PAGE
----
Program Notes

Concerto No. 1 in C major for Cello and Orchestra, H.VIIb:1

BORN: March 31, 1732. Rohrau­ on‑the‑Leitha, Lower Austria
DIED: May 31, 1809, Vienna

COMPOSED/PREMIERED: Between 1761 and 1765, and most likely first played by Joseph Franz Weigl, solo cellist of the Esterházy orchestra. Lost for nearly two hundred years, it was rediscovered in Czechoslovakia in 1961 and had its first performance in modern times on May 19, 1962, in Prague, when it was played by Miloš Sádlo with Charles Mackerras conducting the Czech Radio Symphony

INSTRUMENTATION: 2 oboes, 2 horns, and strings with harpsichord   

DURATION: About 24 mins

For years, there was only one Haydn cello concerto, a lyrically expansive work in D major, whose authenticity was questioned for a time but which is undoubtedly genuine and was composed in 1783. We also knew that Haydn had written an earlier Cello Concerto in C major. The information came from a "Draft Catalogue" of his own works that the composer began around 1765—and from the disarmingly titled "List of all the compositions which I can at present remember having composed from my eighteenth until my seventy‑third year," assembled in old age with the help of his secretary/copyist Johann Elssler. But of the music itself for this C major Concerto there was no trace, and the work was in effect given up for lost.

Then, in 1961, the Czech musicologist Oldrich Pulkert discovered a good eighteenth‑century copy of the missing Concerto in the Radenín collection at the Prague National Museum. Both of Haydn's catalogues give the opening bars of the works in musical notation, so the identity was easy to establish. What cannot be precisely established is the date of composition, but stylistic criteria as well as the work's placement in the “Draft Catalog” strongly suggest that it dates to the beginning of Haydn's Esterházy years.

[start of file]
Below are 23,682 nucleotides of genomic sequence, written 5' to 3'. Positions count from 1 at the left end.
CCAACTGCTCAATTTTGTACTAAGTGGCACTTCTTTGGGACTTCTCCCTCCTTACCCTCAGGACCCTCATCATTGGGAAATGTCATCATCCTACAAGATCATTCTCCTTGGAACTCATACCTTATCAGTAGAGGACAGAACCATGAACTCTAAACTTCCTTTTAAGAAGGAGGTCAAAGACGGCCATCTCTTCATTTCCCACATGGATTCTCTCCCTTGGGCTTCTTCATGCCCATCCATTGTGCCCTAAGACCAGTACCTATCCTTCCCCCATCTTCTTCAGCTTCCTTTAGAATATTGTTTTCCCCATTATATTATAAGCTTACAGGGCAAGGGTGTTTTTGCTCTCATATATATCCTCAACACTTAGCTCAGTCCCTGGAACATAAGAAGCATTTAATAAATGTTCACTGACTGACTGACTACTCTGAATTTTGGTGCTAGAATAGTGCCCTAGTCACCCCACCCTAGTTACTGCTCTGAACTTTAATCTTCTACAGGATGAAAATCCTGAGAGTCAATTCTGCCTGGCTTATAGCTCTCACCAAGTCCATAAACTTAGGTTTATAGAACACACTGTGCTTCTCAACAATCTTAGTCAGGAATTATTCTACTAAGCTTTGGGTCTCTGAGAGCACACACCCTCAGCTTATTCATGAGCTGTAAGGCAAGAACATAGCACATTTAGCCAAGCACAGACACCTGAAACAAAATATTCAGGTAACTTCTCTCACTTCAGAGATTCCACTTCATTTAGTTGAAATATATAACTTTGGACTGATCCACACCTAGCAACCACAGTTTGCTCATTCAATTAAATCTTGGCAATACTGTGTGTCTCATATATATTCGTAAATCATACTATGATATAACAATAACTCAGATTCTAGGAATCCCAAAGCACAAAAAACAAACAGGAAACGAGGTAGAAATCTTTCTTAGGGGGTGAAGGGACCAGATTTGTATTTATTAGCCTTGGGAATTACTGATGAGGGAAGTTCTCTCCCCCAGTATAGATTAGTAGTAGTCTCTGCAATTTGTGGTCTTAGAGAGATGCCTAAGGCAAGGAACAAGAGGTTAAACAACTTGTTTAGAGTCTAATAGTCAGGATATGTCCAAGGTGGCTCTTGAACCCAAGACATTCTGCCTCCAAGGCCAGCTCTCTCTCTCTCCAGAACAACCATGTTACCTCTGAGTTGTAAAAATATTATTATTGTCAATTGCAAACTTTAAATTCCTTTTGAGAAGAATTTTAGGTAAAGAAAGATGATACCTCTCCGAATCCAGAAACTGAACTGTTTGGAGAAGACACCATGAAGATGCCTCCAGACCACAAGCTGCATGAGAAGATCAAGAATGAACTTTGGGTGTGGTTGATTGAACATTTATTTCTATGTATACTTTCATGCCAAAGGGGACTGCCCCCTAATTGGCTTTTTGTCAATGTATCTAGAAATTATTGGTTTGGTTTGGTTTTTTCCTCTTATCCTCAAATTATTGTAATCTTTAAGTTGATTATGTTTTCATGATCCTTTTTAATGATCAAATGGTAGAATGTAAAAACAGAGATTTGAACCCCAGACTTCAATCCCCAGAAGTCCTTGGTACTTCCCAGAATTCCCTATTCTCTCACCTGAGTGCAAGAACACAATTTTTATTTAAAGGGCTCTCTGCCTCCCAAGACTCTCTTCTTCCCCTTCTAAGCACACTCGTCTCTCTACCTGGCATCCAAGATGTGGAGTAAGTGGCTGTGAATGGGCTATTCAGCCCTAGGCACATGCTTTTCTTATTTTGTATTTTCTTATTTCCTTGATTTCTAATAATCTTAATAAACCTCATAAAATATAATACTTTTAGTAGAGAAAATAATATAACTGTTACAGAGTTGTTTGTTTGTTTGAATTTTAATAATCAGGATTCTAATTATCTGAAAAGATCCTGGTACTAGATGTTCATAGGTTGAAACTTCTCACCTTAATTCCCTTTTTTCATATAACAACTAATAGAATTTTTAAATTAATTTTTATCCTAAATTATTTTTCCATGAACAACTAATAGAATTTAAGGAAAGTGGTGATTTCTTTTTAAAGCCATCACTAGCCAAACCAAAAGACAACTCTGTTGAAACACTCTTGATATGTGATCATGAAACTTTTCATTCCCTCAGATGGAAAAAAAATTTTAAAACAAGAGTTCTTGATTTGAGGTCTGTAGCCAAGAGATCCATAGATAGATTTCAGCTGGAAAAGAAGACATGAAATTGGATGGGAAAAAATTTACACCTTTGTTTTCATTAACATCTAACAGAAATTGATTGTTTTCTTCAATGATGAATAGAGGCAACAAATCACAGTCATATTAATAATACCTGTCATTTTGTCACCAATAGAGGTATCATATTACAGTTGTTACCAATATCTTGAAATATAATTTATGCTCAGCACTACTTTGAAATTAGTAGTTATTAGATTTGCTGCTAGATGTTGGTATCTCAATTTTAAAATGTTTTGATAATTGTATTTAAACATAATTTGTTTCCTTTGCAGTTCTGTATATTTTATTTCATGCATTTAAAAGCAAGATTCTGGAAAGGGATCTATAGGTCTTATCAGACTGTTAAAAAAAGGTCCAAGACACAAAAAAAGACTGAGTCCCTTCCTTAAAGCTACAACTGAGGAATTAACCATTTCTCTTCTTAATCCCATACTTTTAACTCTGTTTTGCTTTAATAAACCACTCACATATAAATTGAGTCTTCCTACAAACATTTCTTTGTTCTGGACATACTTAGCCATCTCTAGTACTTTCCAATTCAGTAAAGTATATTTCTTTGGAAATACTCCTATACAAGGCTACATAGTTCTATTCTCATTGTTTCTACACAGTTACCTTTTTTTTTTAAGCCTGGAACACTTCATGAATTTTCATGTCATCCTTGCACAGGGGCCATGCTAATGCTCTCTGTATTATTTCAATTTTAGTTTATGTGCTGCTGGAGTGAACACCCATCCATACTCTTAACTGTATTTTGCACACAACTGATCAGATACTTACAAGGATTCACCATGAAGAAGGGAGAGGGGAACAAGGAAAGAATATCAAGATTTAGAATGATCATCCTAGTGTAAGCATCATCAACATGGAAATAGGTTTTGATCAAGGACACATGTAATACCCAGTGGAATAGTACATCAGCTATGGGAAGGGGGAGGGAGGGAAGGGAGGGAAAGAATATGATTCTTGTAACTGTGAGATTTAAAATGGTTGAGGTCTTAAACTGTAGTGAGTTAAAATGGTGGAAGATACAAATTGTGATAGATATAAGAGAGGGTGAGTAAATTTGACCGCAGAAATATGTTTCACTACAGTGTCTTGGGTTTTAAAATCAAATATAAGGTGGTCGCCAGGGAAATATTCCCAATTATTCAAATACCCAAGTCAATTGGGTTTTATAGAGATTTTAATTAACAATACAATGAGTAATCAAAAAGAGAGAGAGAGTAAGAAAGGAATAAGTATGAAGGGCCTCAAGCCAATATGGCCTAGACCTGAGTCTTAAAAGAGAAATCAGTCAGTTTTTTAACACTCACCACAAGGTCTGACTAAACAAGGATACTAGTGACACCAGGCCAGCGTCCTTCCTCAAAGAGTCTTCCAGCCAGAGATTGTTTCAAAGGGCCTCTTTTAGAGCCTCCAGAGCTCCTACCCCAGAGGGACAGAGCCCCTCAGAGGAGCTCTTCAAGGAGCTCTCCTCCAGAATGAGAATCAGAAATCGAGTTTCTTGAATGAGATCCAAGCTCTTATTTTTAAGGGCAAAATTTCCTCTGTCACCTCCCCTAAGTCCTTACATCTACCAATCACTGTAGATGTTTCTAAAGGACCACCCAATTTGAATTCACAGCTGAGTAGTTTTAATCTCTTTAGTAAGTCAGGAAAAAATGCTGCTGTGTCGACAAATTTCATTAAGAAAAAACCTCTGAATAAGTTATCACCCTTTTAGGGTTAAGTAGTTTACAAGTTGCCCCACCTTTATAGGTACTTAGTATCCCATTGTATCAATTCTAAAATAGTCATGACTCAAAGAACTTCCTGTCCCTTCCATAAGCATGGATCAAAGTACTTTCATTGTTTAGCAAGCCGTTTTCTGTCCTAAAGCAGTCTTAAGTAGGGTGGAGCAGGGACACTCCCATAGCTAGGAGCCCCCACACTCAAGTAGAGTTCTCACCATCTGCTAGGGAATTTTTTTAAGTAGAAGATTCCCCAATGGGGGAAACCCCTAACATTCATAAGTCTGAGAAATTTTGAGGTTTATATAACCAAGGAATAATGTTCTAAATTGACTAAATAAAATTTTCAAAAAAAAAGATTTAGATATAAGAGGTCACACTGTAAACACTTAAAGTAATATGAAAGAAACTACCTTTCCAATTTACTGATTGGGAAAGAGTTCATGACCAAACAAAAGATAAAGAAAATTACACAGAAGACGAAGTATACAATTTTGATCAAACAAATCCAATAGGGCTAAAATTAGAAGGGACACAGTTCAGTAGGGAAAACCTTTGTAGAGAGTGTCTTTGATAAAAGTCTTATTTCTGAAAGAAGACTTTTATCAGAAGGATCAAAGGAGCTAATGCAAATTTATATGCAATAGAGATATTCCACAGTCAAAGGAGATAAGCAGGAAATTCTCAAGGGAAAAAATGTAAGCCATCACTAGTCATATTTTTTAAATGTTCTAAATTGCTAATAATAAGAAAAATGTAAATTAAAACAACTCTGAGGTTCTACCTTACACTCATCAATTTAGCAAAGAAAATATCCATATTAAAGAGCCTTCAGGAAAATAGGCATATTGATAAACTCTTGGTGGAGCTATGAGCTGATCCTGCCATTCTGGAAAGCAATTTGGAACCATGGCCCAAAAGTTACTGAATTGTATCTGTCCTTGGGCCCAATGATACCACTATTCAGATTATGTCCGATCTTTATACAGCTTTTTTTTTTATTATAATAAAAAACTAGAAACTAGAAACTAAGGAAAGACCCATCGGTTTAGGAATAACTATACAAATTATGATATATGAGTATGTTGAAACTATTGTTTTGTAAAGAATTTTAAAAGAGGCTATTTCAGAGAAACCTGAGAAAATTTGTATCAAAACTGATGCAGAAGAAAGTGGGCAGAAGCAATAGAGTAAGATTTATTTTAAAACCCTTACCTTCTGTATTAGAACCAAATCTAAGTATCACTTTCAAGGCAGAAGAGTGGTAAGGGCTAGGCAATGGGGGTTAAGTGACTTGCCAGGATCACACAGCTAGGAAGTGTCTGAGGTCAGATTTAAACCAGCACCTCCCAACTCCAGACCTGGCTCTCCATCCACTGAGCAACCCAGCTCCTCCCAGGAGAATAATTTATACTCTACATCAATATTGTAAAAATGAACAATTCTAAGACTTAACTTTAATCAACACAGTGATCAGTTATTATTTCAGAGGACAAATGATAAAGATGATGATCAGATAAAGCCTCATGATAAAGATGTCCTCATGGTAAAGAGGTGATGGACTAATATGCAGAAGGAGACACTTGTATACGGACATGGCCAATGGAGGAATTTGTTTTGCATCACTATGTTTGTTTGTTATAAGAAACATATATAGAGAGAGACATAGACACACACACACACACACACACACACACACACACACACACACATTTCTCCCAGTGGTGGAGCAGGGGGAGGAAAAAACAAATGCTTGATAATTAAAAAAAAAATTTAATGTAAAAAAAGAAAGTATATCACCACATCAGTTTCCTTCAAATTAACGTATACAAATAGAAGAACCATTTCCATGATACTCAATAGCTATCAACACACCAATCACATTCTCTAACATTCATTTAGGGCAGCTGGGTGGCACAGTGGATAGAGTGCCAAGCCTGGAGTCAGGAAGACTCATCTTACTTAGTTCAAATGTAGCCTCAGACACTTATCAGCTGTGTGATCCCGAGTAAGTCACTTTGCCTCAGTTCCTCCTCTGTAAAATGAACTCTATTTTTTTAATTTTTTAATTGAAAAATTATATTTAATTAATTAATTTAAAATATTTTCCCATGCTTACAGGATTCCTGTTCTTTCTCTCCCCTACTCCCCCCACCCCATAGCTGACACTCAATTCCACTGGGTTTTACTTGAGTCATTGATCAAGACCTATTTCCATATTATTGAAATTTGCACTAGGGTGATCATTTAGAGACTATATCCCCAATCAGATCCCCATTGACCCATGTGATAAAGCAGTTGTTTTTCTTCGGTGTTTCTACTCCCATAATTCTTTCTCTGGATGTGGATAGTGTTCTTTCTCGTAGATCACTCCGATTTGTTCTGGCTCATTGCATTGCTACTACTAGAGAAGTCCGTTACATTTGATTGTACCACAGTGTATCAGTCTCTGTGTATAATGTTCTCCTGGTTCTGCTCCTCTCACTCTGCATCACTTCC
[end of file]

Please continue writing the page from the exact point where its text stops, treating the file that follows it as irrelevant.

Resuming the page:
Even if we assume the latest possible date of 1765 for the C major Cello Concerto, we are placing the work only fifteen years after the death of J.S. Bach and six years after that of Handel (and Telemann was still alive and writing). No wonder then that so much Baroque style is still alive in this vibrant composition. The first movement is sturdy, confident music, written with a wonderfully developed sense for what the instrument can do. The Adagio, in which the oboes and horns are silent, is a rapt and lovely aria, and it shows that Haydn's pleasure in odd phrase lengths and other rhythmic surprises was part of his musical personality from the beginning. But it is the finale, a breathlessly excited and very quick Allegro, that is most captivating and original. The music is delightful in detail and masterful in design, and it makes for an ebullient close.

—Michael Steinberg

Michael Steinberg, the San Francisco Symphony’s program annotator from 1979 to 1999 and a contributing writer to our program book until his death in 2009, was one of the nation’s pre-eminent writers on music. We are privileged to continue publishing his program notes. His books are available at the Symphony Store in Davies Symphony Hall.

(January 2018)

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